So says Washington Secretary of State Sam Reed, who Thursday recognized Weikel as the state's 2012 Auditor of the Year. Reed praised her for earning a reputation as "an advocate for fair, accountable elections" and a "level-headed voice in the county auditors' association."
"We have worked a lot with Carolyn in elections," Reed said Monday. "She is a real leader in the state."
Reed presented Weikel with a formal award during the Washington State Association of County Auditor's annual conference in Ocean Shores.
Weikel oversees three areas of county government: elections, document recording and licensing, which includes animal control. Duties vary for her counterparts in other Washington counties, though they have elections and document archiving in common. Both of those responsibilities put them in close contact with Washington's secretary of state.
"It was a nice award and I was very surprised," Weikel said.
Weikel was first appointed to her office in January 2007, then ran unopposed for a full four-year term that fall. In 2011, she won re- election to a second term, again unopposed.
Weikel grew up outside Boston and supervised the King County Auditor's licensing division before coming to work in Snohomish County in 1990. In Snohomish County, she managed the auditor's licensing and elections divisions before going on to lead the office.
Weikel listed creating one of the state's most sophisticated ballot-accountability systems among her proudest work accomplishments. The system can track a ballot envelope from the moment it reaches the office through tabulation.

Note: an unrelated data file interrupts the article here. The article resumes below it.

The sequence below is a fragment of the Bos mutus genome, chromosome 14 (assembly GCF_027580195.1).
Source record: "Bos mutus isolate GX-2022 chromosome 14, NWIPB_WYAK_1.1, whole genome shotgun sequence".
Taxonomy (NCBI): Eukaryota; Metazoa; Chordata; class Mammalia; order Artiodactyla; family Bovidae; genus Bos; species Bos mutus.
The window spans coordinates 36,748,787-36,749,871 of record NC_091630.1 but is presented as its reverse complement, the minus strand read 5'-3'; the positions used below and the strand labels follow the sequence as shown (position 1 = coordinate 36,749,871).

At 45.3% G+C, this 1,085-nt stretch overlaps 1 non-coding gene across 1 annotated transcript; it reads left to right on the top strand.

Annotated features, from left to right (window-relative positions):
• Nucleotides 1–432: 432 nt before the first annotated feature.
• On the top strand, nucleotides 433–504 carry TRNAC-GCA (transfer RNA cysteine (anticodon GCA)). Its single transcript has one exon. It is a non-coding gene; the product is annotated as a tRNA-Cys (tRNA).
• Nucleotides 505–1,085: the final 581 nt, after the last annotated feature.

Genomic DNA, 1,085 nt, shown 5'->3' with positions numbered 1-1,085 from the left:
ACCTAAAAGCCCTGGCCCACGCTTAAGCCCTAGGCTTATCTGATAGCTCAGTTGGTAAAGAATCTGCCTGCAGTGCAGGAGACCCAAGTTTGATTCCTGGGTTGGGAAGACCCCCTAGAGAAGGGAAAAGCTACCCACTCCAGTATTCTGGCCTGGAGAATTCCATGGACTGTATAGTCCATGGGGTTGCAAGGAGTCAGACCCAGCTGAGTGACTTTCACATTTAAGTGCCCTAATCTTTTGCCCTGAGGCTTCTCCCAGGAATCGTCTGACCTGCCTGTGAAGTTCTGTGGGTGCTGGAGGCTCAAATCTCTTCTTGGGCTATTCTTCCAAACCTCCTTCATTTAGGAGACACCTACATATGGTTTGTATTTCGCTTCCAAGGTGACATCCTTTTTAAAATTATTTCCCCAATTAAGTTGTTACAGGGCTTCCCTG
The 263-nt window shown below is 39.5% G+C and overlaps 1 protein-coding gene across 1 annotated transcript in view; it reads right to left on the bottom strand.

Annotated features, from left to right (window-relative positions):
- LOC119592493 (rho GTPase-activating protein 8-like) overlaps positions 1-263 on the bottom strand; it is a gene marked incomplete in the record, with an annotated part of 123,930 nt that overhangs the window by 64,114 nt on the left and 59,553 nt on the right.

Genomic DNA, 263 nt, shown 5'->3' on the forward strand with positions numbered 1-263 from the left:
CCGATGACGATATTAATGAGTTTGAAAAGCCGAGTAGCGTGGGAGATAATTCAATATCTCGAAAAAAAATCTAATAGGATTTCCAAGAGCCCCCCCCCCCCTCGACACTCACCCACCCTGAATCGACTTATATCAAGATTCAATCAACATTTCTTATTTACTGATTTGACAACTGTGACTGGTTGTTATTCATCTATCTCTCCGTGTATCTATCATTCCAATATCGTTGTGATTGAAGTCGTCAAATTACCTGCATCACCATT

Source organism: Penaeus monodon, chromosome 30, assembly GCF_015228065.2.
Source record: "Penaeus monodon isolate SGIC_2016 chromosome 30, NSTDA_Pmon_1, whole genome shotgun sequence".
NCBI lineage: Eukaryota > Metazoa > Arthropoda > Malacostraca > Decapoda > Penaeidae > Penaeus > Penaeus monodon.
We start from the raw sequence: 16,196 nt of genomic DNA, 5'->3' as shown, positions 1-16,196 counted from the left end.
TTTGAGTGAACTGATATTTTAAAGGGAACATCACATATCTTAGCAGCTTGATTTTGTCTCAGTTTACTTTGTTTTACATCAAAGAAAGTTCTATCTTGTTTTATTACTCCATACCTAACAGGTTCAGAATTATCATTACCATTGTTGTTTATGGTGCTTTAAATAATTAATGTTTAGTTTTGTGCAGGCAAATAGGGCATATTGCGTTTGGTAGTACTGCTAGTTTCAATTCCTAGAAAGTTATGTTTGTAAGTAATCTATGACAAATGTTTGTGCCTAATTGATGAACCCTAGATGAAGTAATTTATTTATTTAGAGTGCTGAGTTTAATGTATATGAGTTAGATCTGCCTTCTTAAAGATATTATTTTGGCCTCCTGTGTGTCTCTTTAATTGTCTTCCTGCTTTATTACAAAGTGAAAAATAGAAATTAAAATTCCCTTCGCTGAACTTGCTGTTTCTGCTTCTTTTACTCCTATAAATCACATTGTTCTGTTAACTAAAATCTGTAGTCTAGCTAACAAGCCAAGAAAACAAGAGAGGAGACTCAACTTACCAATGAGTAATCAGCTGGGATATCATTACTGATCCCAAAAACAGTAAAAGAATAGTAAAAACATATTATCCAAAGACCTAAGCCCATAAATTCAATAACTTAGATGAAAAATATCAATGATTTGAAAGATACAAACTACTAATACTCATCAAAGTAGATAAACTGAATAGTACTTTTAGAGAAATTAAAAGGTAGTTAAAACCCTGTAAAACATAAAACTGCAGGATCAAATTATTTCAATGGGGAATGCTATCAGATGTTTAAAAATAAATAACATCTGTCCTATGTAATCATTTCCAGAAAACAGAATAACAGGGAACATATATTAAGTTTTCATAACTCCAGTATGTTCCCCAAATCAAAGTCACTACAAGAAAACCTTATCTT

She also has worked to put more documents online, while at the same time striving to protect sensitive data such as Social Security numbers.
"We've been able to balance the need for openness, but also for private security," she said.
There's a lot Weikel still wants to accomplish.
"I would like to see a higher participation in elections and not just the presidential year having a high turnout," she said.
An evolving challenge is how to put more of her office's resources online.
While that might be doable when it comes to document-recording services, online voting could prove very tough.
"I would love to be able to provide Internet voting for people, but the security issues are so great, I'm not sure we'll ever get there," she said.
She now lives in the south Everett area of unincorporated Snohomish County with her husband, former County Deputy Executive Gary Weikel, and her licensed, micro-chipped cat, Kasha. She has two grown daughters.
Noah Haglund: 425-339-3465; firstname.lastname@example.org.
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